Has the COVID-19 economic slowdown affected the climate?
Dear EarthTalk: Given the economic slowdown around the world due to the coronavirus in 2020, was there a positive impact on climate change?
— M. Stiles, Meriden, Conn.
The coronavirus pandemic has certainly led to a decrease in industrial activity and resulting greenhouse gas emissions during its reign over the planet in 2020. A recent study by German researchers calculated that global carbon dioxide emissions fell by about 8% over the past year. While this is no doubt a good result from an otherwise bad situation, the researchers warn it represents nothing but a small drop in the bucket compared to what we still need to accomplish — even bigger annual emissions drops every year for decades to come — to avert cataclysmic climate change.
Despite the drop in emissions over this past year, 2020 will likely go down in history as the year things started to really accelerate with regard to climate change’s effects. Recent increases in both the frequency and intensity of extreme weather events are consequences of global climate change.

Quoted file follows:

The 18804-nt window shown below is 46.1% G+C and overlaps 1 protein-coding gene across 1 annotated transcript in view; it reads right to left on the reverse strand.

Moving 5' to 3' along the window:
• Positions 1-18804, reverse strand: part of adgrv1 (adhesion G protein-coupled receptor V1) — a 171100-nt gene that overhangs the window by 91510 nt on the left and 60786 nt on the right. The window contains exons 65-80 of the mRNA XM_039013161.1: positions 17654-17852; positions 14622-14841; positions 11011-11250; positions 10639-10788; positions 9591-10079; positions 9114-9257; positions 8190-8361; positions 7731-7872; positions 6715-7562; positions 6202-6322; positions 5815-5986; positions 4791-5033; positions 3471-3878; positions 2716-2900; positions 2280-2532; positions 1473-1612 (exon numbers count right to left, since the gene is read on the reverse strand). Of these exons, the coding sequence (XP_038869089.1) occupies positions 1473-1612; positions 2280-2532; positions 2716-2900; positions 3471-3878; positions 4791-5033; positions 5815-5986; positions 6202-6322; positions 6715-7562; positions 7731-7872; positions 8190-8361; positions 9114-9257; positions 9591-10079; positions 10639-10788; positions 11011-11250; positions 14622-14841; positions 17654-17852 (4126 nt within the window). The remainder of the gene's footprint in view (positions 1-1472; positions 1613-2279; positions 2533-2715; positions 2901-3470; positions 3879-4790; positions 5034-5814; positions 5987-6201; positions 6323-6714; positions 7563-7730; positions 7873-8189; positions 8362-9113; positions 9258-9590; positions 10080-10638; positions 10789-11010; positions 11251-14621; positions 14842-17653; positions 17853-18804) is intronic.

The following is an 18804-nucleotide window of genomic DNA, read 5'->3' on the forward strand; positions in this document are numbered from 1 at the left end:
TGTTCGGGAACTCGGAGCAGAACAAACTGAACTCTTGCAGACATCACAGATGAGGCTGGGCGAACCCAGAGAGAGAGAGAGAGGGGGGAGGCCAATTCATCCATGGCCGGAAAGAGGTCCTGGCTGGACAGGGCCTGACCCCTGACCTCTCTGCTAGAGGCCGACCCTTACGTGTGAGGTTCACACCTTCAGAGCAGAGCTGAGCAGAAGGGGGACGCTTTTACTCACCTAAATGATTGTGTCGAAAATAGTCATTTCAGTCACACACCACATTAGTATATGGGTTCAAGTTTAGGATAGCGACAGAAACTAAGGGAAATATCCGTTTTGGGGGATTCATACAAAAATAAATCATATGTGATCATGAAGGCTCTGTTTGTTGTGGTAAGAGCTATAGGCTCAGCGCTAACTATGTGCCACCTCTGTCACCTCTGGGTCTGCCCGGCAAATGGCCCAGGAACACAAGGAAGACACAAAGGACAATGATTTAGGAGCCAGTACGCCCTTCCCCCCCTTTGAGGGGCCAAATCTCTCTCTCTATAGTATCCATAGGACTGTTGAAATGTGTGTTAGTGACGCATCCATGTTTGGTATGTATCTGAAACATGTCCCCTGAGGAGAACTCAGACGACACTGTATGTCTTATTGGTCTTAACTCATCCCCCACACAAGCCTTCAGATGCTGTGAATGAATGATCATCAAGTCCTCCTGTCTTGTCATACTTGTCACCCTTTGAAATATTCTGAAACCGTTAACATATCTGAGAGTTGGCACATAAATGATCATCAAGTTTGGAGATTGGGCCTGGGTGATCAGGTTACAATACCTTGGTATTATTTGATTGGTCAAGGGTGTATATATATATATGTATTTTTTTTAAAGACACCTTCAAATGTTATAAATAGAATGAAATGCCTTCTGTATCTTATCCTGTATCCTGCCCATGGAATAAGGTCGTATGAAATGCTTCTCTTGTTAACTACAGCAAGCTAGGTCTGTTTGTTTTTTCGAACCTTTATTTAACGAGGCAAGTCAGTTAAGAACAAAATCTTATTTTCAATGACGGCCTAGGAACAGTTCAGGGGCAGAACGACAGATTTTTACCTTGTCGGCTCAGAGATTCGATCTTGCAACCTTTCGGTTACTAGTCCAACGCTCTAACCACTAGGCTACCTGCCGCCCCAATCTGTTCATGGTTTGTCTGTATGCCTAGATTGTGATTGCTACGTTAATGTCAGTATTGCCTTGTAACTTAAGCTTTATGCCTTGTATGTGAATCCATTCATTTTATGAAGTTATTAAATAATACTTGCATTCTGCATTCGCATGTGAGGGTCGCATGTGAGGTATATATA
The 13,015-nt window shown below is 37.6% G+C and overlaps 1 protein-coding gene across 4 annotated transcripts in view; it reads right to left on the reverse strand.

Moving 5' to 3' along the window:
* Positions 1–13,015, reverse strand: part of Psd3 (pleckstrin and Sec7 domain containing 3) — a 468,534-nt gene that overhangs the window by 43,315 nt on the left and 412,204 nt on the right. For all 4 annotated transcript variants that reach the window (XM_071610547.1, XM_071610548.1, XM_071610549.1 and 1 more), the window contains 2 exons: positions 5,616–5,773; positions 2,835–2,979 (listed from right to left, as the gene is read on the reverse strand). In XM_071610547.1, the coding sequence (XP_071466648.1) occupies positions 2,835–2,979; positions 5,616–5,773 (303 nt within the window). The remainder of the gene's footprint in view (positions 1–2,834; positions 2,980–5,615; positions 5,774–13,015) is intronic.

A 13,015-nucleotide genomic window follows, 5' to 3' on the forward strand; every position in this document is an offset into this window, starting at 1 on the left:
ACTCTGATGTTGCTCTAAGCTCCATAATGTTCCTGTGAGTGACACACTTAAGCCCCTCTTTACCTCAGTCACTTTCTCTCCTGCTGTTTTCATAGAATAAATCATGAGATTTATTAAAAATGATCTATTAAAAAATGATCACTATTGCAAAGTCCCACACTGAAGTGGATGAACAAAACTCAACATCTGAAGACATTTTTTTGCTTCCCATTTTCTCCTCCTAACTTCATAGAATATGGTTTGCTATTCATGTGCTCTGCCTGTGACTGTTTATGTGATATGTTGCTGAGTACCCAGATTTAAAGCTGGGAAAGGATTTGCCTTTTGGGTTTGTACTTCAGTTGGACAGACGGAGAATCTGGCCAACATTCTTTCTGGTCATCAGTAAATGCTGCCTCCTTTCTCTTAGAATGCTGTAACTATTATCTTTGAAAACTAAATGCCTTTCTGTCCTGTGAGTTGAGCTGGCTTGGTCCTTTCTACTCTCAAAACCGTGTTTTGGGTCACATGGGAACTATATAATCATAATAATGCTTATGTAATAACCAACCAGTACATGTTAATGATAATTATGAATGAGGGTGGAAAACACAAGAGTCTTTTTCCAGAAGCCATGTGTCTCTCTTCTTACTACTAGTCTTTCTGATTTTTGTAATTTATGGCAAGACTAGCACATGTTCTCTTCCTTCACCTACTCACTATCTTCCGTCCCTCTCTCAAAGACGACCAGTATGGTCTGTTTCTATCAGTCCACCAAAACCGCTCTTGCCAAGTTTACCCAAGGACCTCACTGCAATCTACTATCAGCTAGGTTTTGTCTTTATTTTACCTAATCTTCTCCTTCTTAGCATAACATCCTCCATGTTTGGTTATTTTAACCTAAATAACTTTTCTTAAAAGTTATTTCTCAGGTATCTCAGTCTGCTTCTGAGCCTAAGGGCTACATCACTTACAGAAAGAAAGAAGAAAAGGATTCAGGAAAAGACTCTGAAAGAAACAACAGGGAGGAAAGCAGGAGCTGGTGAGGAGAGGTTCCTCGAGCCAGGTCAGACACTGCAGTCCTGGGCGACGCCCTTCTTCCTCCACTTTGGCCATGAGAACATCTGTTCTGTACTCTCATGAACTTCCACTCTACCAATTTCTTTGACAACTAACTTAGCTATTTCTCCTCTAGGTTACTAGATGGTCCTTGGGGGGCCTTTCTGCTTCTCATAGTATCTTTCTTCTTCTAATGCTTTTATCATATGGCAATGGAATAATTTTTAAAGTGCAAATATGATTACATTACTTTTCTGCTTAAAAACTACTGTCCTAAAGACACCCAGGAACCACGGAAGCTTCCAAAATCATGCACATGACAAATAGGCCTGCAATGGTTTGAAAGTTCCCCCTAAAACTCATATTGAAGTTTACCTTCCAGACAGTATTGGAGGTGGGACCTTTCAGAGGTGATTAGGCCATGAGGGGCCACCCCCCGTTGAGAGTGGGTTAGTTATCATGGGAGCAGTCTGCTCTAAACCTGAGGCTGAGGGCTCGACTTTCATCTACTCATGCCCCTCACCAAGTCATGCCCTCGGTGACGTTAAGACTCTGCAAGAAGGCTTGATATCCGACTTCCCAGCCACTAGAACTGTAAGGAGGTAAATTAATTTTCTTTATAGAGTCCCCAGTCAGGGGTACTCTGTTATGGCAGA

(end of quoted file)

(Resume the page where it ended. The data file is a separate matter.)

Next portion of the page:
In 2020, extreme weather events plagued people around the world amid the pandemic. In the U.S. alone, Americans witnessed orange skies clouded with smoke and a number of powerful hurricanes coming from the Atlantic. Globally, there have been record high average temperatures, double the activity of a normal hurricane season, the hottest temperature ever reliably recorded in human history (54ºC), the most costly damages from flooding to date in China, record low Arctic sea ice and the strongest tropical cyclone to hit land that has ever been recorded (Super Typhoon Goni). These abnormally extreme weather events are all indicators of the accelerating effects of climate change on our planet.
Even though climate change continues to worsen, in small ways all over the world nature has taken this economic slowdown as a chance to breathe. For example, the murky waters of Venice’s canals became clearer than they had been in decades — and sea life even returned to the city’s urban waterways.
While global warming has not stopped because of the global pandemic, we have learned that Mother Nature responds positively to our improved behavior (even when not intended), which gives environmental advocates hope to keep on working. It’s now up to every one of us to make significant changes in our own orbits if we hope to mitigate and reverse the effects of climate change.